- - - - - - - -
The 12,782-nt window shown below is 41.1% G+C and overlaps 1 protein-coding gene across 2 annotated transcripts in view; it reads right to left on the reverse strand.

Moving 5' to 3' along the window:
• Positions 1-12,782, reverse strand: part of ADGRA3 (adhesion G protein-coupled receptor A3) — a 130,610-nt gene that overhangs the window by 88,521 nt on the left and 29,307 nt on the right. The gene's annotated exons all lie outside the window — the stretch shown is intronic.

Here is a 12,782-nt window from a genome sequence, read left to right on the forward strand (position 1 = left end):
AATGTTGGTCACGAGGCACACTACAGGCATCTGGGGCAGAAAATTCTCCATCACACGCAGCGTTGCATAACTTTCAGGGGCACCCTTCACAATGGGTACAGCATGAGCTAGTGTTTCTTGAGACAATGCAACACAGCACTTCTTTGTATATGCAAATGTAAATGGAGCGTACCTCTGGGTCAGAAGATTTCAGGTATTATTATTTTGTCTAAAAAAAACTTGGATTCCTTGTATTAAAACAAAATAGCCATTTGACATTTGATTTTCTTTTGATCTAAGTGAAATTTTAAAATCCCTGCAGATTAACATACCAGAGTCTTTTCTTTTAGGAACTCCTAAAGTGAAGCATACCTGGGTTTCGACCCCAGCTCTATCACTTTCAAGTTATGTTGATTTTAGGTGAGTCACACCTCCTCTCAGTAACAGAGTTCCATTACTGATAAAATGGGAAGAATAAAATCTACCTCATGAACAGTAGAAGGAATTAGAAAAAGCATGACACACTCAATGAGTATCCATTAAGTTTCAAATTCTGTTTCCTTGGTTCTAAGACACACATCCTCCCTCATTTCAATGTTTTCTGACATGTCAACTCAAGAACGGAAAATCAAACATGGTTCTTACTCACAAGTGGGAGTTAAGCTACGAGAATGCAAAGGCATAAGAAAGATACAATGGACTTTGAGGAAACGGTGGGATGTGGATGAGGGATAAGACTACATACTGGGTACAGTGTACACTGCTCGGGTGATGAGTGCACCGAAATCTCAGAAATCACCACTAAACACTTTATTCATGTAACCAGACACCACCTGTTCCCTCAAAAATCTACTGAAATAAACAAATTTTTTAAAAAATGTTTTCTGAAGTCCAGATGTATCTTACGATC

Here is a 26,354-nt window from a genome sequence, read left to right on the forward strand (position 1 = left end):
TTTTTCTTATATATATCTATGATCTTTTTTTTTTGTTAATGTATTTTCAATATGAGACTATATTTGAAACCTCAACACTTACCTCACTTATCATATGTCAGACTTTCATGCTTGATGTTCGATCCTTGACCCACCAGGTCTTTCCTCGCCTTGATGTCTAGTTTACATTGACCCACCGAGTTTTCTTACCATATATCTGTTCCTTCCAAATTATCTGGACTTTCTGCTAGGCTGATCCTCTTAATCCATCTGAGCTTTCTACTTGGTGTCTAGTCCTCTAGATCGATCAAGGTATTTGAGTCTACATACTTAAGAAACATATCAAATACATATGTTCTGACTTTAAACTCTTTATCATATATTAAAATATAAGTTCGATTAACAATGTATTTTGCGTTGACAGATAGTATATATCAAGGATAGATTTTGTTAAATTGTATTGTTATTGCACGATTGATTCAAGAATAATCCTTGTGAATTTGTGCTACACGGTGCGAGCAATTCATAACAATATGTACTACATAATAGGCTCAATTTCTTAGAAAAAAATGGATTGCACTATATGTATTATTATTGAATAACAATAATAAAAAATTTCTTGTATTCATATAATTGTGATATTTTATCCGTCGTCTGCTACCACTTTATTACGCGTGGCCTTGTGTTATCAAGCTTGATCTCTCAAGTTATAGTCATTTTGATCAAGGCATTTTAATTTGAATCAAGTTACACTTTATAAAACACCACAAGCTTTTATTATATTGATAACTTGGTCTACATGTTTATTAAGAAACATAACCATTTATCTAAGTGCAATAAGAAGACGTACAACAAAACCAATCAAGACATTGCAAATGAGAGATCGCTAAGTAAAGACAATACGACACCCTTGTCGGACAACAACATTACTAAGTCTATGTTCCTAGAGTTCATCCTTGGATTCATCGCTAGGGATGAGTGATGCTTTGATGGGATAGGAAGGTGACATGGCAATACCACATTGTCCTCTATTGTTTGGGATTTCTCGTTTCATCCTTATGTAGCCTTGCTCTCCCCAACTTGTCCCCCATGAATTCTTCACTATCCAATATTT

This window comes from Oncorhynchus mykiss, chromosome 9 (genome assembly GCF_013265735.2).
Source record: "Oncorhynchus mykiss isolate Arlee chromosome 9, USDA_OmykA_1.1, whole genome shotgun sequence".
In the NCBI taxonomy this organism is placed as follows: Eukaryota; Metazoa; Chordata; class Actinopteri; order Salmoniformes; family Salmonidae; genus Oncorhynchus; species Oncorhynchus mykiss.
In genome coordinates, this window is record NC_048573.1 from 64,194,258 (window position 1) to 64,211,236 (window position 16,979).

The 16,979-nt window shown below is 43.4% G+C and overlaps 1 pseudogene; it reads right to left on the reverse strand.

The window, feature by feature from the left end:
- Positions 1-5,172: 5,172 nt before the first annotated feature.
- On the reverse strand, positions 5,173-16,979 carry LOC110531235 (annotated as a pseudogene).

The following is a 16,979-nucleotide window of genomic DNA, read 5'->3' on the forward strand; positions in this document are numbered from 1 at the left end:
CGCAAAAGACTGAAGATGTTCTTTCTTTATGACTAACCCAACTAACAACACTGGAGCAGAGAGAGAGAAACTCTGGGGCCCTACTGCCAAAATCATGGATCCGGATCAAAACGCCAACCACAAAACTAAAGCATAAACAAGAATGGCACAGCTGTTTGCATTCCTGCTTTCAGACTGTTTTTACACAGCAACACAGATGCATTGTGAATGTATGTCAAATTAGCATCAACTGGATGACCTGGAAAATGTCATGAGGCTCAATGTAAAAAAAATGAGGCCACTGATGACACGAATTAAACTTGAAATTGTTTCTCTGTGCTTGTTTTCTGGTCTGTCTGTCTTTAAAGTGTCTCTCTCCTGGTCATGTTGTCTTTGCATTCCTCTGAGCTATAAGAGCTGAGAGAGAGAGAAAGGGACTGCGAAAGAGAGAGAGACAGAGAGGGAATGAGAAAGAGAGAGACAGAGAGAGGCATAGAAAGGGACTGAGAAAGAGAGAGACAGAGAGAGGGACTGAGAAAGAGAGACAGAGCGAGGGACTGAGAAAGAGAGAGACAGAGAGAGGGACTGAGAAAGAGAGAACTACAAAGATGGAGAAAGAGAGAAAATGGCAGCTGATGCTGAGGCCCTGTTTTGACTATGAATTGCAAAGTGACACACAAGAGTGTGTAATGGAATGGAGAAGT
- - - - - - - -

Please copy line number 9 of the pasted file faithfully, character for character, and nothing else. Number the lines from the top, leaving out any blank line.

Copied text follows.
Source record: "Oncorhynchus mykiss isolate Arlee chromosome 9, USDA_OmykA_1.1, whole genome shotgun sequence".